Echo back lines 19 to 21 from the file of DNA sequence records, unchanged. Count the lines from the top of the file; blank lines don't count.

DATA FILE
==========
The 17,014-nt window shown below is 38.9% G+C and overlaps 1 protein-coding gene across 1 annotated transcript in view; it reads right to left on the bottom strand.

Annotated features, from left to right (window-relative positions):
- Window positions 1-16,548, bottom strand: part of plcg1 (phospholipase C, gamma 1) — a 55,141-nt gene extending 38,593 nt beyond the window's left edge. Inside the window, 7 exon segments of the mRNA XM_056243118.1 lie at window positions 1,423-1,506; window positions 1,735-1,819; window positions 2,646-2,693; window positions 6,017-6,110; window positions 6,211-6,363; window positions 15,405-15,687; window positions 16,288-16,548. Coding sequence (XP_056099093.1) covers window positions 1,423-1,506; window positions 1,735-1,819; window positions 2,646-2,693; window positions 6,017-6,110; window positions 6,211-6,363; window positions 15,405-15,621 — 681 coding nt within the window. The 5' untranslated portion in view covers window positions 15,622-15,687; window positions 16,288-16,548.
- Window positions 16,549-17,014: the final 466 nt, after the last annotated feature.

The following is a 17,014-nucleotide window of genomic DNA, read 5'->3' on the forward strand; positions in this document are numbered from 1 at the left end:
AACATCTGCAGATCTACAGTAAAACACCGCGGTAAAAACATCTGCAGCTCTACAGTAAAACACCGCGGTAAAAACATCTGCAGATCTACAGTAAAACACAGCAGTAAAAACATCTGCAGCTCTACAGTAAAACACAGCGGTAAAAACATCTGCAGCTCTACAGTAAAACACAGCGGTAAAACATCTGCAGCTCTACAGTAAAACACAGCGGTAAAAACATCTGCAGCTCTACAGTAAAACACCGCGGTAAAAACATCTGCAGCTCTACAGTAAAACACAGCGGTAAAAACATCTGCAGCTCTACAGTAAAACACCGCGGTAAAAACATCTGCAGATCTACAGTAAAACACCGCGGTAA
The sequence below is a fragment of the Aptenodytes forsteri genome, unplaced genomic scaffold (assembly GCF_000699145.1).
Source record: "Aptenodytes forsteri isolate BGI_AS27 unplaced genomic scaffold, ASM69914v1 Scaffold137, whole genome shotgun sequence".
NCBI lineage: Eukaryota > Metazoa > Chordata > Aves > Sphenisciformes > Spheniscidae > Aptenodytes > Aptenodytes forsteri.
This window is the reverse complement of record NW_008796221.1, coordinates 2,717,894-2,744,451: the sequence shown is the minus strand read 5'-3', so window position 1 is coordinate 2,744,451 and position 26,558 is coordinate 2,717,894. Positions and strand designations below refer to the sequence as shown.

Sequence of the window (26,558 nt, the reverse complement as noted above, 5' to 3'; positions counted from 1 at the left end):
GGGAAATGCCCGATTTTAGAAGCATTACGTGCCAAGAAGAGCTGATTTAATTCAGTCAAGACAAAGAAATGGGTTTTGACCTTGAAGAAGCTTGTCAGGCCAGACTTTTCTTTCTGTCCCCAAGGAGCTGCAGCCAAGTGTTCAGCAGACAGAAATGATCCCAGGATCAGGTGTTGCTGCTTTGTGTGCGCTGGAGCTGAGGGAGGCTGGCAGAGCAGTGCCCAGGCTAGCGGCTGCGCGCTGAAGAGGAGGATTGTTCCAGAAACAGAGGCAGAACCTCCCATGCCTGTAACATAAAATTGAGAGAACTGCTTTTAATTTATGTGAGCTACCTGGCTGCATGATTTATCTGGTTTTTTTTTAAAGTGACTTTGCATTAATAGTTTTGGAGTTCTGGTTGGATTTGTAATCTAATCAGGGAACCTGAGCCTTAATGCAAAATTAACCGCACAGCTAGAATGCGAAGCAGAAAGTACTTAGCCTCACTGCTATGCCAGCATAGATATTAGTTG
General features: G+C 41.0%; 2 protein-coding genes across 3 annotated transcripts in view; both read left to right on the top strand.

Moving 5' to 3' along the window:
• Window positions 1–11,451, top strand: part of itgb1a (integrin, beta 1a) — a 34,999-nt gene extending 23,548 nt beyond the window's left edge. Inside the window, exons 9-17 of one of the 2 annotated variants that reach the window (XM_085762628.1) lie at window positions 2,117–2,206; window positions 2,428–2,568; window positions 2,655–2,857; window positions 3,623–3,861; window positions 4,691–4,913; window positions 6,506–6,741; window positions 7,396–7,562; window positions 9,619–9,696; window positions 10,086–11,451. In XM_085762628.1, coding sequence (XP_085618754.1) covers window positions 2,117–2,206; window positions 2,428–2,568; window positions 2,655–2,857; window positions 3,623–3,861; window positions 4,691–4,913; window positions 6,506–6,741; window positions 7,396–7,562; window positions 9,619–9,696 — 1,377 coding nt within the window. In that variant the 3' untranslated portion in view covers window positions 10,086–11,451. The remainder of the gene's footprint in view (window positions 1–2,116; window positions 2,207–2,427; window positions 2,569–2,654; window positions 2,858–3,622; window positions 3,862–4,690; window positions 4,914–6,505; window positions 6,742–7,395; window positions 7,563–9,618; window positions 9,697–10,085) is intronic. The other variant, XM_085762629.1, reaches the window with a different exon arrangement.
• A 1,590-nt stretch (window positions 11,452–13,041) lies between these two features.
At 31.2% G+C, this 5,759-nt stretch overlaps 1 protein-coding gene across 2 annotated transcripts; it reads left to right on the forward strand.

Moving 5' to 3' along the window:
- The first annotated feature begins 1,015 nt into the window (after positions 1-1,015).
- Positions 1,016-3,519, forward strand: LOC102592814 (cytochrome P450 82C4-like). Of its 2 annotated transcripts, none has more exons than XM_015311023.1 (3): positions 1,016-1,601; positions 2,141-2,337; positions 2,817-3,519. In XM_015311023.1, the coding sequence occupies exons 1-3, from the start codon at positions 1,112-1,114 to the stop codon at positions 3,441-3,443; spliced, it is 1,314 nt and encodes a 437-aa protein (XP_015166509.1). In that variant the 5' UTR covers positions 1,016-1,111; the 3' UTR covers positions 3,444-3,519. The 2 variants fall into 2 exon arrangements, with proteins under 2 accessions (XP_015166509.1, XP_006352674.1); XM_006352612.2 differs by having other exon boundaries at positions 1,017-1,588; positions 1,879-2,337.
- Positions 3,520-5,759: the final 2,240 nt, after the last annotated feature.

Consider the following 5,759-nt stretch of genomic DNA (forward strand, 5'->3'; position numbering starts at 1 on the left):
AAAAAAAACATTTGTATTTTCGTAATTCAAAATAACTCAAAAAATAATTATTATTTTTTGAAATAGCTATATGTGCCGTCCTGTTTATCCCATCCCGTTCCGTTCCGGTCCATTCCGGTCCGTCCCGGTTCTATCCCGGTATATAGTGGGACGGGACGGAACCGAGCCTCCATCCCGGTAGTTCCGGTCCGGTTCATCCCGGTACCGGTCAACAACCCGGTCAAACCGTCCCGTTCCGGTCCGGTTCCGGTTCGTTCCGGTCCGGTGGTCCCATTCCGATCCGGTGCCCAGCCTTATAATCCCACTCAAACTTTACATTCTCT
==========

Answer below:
- The first annotated feature begins 1,015 nt into the window (after positions 1-1,015).
- Positions 1,016-3,519, forward strand: LOC102592814 (cytochrome P450 82C4-like). Of its 2 annotated transcripts, none has more exons than XM_015311023.1 (3): positions 1,016-1,601; positions 2,141-2,337; positions 2,817-3,519. In XM_015311023.1, the coding sequence occupies exons 1-3, from the start codon at positions 1,112-1,114 to the stop codon at positions 3,441-3,443; spliced, it is 1,314 nt and encodes a 437-aa protein (XP_015166509.1). In that variant the 5' UTR covers positions 1,016-1,111; the 3' UTR covers positions 3,444-3,519. The 2 variants fall into 2 exon arrangements, with proteins under 2 accessions (XP_015166509.1, XP_006352674.1); XM_006352612.2 differs by having other exon boundaries at positions 1,017-1,588; positions 1,879-2,337.
- Positions 3,520-5,759: the final 2,240 nt, after the last annotated feature.